Along with electronic health records and the Health Insurance Portability and Accountability Act (HIPAA) have come hundreds of breaches of patient confidentiality.
For example, a UCLA Health System breach that resulted in an $865,000 settlement with federal regulators after employees illegally accessed celebrity medical records without authorization.
Where are the “leaks” in health records about you? Here are 5 places your medical privacy could be at risk, and what you can do about it.
1. On Healthcare Workers’ Mobile Devices
The good news is that the number of major medical information breaches has fallen since 2010. However, theft accounts for over half of reported cases, and many of those thefts were of mobile devices. Physical security of devices can typically be addressed in a straightforward manner, and simple awareness is an important step. Does your doctor’s office use tablets to collect and store information about you? If so, ask questions, and if you don’t get straight answers, consider finding a practice with better security. Physician practices need to be held accountable when it comes to actions that could result in loss of medical privacy.
2. In the Cloud
The term “big data” refers to tools and procedures that allow management of very large sets of data. Many big data processing operations are in the cloud, and big data is capable of taking many disparate elements and analyzing them to create remarkably accurate individual profiles. Corporations are also more brazen about simply asking for data that would have been unthinkable a generation ago. A Horizon Blue Cross client sued the insurer after the company asked for all online data from their daughter’s social networking pages after a dispute over an insurance claim for the girl, who had anorexia.
3. On Social Media Sites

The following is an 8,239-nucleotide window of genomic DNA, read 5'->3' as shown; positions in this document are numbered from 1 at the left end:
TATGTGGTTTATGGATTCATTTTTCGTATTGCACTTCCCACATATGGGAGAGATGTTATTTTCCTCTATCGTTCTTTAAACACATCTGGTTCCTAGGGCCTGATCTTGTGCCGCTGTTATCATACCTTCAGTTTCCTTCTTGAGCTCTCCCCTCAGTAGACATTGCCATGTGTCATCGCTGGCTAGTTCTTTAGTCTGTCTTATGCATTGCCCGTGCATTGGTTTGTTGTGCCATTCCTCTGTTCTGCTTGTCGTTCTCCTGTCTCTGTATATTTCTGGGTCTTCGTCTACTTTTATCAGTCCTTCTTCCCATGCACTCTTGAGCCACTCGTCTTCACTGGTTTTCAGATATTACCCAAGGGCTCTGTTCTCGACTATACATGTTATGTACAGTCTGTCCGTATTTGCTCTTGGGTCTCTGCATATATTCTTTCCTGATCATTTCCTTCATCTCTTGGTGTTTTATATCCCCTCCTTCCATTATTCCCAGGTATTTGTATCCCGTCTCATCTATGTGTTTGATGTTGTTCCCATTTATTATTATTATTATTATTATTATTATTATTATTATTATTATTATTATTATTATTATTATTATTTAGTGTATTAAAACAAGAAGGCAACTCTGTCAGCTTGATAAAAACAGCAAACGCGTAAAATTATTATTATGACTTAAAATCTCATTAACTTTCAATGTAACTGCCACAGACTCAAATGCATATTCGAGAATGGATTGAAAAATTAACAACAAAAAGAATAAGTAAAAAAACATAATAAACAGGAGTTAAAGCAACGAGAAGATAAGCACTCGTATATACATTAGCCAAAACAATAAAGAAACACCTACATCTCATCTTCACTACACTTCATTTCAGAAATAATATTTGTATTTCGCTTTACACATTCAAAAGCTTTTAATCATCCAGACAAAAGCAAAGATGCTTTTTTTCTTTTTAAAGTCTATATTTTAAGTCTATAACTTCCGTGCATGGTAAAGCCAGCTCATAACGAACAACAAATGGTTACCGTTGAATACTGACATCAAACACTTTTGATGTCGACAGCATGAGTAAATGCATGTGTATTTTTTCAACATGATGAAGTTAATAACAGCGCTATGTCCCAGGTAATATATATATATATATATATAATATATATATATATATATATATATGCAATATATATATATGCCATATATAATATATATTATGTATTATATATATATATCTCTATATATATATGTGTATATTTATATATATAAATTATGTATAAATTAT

You wouldn’t think healthcare providers would discuss patients on social media sites, but it has happened many times. Several nurses working at Tri City Medical Center in California were disciplined after allegedly posting patient information on Facebook. A worker at Providence Holy Cross Medical Center in California posted a photo of a woman’s medical record on Facebook that included her name and date of admission, as well as disparaging comments about her. Providence, who said the worker was provided by a staffing agency, assured the media that the individual would never work in a Providence facility again.
4. In Your Doctor’s Unencrypted Medical Records
Weak passwords allowed hackers to gain access to the computer network of The Surgeons of Lake County in Illinois and steal Social Security numbers, credit card numbers, and medical information about patients. The hackers then encrypted the data so physicians couldn’t access it and demanded ransom in return for a password. The promises of cost savings and federal incentives have physician practices converting records into digital files, and sometimes they do so without having robust data security policies in place. In fact, HIPAA requires healthcare providers to perform risk analysis of data protection, but many healthcare facilities have been remarkably careless about doing so.
5. In Your Own Hands
Many people use smartphone apps to track blood sugar or blood pressure, or to help them quit smoking. Phones now contain personal medical information, yet medical apps aren’t covered by HIPAA, and the FDA limits oversight to apps that “could present a risk to patients if the apps don’t work as intended.” Because of this lack of oversight, a company making such apps can basically do whatever they want with the medical informationthe app user enters. Some apps allow password protection, which is imperfect at best. Furthermore, many apps encourage users to share information via email with physicians, pharmacists and others. It’s up to you to choose whether or not to enter sensitive information into healthcare apps, because for the most part they are unregulated.
Awareness is the first step to protecting your medical information. Don’t be afraid to ask questions of your physician’s practice. The more patients speak out about concerns, the more likely practices are to take them seriously, particularly as more healthcare providers have to pay fines for HIPAA violations due to data breaches. Don’t enter personal information into apps or online surveys unless you are comfortable with that data being shared, because it will be.
When you purchase prescription drugs online like Valif 20 mg, learn about the provider’s commitment to HIPAA compliance, as well as standard data security practices like Secure Socket Layer encryption. If you get vague or unsatisfactory answers, go elsewhere. At healthlinerx.org, we take customer medical, identity, and credit card information security very seriously. We are HIPAA compliant and use SSL technology for all transactions. Furthermore, we never sell, rent, or otherwise share your information with any third party. Your medical information is private and valuable, and in the age of electronic health records, you have to do your part to ensure the safety of this sensitive information.